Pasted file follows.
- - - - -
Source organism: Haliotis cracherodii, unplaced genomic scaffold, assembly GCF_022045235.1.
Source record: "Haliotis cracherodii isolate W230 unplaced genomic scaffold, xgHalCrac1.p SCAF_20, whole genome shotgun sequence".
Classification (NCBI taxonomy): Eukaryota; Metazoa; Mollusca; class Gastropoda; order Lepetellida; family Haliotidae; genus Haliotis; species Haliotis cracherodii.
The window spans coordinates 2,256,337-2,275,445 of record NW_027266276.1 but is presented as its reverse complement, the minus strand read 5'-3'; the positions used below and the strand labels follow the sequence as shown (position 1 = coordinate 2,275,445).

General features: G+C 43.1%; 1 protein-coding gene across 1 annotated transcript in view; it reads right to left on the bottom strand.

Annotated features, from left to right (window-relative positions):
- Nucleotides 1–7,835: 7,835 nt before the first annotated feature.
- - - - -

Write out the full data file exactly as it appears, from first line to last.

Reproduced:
Source organism: Haliotis cracherodii, unplaced genomic scaffold, assembly GCF_022045235.1.
Source record: "Haliotis cracherodii isolate W230 unplaced genomic scaffold, xgHalCrac1.p SCAF_20, whole genome shotgun sequence".
Classification (NCBI taxonomy): Eukaryota; Metazoa; Mollusca; class Gastropoda; order Lepetellida; family Haliotidae; genus Haliotis; species Haliotis cracherodii.
The window spans coordinates 2,256,337-2,275,445 of record NW_027266276.1 but is presented as its reverse complement, the minus strand read 5'-3'; the positions used below and the strand labels follow the sequence as shown (position 1 = coordinate 2,275,445).

General features: G+C 43.1%; 1 protein-coding gene across 1 annotated transcript in view; it reads right to left on the bottom strand.

Annotated features, from left to right (window-relative positions):
- Nucleotides 1–7,835: 7,835 nt before the first annotated feature.